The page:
 Operating budget or General Fund and Fund 40 Debt payment fund are
completely separate accounting structures.
With these numbers and terms in mind, a partially workable analogy is that of a
household budget with a mortgage, something many of us deal with. We pay our
operating expenses (utilities, food, clothes, etc.) and our mortgage out of our
income. Similarly, the school district pays its operating expenses from revenue
collected through the tax levy, Cranbury tuition revenue, state aid, and other
smaller revenue streams. The long term debt (comparable to the mortgage) is
also paid out collected revenue. Cranbury provides our school district with $4.8
million in revenue annually. If we lose that revenue we save about $960,000 but
are then short in our revenue by about $3.8 million. We are not able to increase
our tax levy to cover that short, therefore to account for the lost revenue PPS
would be forced to cut programs and the associated staff that supports them.
Isn’t there an argument that, like a mortgage, when PPS debt is paid down (in
about 2023) then that $5.7 million will be available to avoid those cuts associated
with a reduction in revenue of about $3.8 million. Unfortunately, that is where the
analogy to a mortgage doesn’t work.
On personal finances all the money is the same. When the mortgage is paid off,
you have more money for your household or other operating expenses. It isn’t
the same for public schools. Operating expenses and debt expenses are not
treated the same. Thus, when the debt of $5.7 million is paid off, there is an
opportunity for a tax reduction (a worthy goal), but there is no ability to continue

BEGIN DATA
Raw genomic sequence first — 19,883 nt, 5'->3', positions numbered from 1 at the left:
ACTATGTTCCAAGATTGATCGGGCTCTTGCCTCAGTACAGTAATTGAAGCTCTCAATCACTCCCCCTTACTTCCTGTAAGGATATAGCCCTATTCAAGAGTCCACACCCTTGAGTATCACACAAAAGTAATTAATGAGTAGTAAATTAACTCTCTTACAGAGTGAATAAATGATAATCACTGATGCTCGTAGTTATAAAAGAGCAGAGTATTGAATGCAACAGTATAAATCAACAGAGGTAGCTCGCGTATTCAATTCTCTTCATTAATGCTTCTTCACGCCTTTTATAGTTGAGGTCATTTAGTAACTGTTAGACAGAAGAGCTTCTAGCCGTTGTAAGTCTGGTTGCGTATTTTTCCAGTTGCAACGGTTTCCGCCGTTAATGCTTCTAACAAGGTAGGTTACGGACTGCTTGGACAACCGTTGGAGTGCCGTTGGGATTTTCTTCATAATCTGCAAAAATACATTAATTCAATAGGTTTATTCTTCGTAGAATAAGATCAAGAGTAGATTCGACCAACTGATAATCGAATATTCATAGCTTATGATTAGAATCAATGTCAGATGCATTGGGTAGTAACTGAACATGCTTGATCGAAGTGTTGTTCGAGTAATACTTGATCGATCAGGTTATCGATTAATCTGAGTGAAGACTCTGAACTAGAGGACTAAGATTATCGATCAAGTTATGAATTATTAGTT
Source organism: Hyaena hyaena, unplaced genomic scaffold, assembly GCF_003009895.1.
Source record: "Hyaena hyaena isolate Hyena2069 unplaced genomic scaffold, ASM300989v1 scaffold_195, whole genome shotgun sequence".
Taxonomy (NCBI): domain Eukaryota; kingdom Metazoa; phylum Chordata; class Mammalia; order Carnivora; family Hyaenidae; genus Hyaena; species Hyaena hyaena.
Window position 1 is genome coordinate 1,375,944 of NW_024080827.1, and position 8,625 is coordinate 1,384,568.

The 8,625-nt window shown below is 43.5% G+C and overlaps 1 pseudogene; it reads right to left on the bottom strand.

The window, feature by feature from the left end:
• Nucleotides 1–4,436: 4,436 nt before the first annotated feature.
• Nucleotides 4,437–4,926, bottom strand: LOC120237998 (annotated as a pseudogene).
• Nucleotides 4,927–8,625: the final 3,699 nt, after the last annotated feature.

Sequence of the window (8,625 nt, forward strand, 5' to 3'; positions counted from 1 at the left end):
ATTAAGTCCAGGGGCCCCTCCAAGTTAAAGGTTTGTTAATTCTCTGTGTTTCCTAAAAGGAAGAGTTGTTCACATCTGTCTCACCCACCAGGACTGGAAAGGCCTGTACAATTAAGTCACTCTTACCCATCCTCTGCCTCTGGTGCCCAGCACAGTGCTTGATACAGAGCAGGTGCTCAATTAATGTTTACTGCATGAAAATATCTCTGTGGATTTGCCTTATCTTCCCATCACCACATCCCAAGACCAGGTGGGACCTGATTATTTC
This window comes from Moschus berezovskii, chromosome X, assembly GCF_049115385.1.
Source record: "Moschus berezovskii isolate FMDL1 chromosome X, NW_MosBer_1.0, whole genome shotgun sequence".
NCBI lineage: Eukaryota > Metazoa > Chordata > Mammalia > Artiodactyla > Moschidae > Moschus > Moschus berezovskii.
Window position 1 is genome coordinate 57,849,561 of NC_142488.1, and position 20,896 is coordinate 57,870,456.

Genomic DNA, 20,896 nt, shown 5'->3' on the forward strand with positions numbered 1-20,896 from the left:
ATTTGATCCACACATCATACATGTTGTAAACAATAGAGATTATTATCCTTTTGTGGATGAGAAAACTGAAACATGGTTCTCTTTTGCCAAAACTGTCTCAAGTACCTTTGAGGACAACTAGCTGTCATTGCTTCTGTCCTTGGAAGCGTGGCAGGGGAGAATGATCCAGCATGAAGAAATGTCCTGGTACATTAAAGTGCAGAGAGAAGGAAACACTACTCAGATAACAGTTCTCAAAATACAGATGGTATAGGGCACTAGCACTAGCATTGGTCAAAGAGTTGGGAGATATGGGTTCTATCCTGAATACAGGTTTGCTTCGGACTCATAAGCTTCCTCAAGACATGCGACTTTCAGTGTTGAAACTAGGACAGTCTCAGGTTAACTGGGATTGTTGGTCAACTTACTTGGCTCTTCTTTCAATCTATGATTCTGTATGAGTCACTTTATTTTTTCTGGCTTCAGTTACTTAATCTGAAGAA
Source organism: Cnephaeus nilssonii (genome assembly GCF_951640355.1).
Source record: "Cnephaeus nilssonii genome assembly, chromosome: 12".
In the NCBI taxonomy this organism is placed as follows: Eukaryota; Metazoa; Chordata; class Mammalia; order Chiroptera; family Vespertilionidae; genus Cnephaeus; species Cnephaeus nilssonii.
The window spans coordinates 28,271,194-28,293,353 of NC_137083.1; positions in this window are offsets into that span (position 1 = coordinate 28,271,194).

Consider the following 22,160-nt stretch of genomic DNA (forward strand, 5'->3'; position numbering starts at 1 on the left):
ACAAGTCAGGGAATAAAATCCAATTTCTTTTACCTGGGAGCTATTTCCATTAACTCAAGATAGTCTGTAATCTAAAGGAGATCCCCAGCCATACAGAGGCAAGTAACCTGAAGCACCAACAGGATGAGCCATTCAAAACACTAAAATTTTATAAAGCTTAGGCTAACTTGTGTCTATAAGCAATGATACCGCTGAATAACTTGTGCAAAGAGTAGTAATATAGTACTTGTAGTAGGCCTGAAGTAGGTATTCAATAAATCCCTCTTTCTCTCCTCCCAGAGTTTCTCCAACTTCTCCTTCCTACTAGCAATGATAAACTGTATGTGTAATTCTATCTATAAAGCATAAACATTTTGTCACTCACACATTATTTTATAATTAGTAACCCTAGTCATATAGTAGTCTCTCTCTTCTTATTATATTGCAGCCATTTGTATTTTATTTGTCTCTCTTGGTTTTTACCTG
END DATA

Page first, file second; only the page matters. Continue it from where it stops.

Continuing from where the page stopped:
to collect that same amount through the tax levy to support the operating
expenses.
The cuts associated with a reduction in $3.8 million of Cranbury revenue would
be here to stay.
We hope that this provides a better understanding as to why Cranbury students
attending Princeton High School is not only a benefit of an enriched student
population but also a financial benefit. The revenue from Cranbury helps support
the extensive programing PPS has to offer to both Princeton and Cranbury
students.
Lastly, although there is no plan to severe the long term relationship with
Cranbury, it is important to state that ending the relationship is not possible
without the approval of the State of New Jersey, DOE.

Board of Education, Princeton
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Guest130-n6o0
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PostPosted: Thu, Oct 12, 7:15 pm EDT    Post subject: Re: PHS relationship as topic in Princeton BOE election Reply with quote

Prior to sending our children to Princeton, we were sending them to Lawrenceville. When we decided to terminate our relationship with Lawrenceville in favor of Princeton, the State needed to approve. Further, Lawrenceville challenged our decision. Just because we made a decision to move, it did not happen immediately. Likewise, Princeton cannot simple "kick us out."
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anon-59q6
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PostPosted: Sat, Oct 14, 5:15 pm EDT    Post subject: Re: PHS relationship as topic in Princeton BOE election Reply with quote

Guest130-n6o0 wrote:
Prior to sending our children to Princeton, we were sending them to Lawrenceville. When we decided to terminate our relationship with Lawrenceville in favor of Princeton, the State needed to approve. Further, Lawrenceville challenged our decision. Just because we made a decision to move, it did not happen immediately. Likewise, Princeton cannot simple "kick us out."


Sure they can, though it would take a while. I think the way it plays out is that other districts can offer sending agreements, an ALJ confirms no adverse impact (subjective of course), and DOE approves.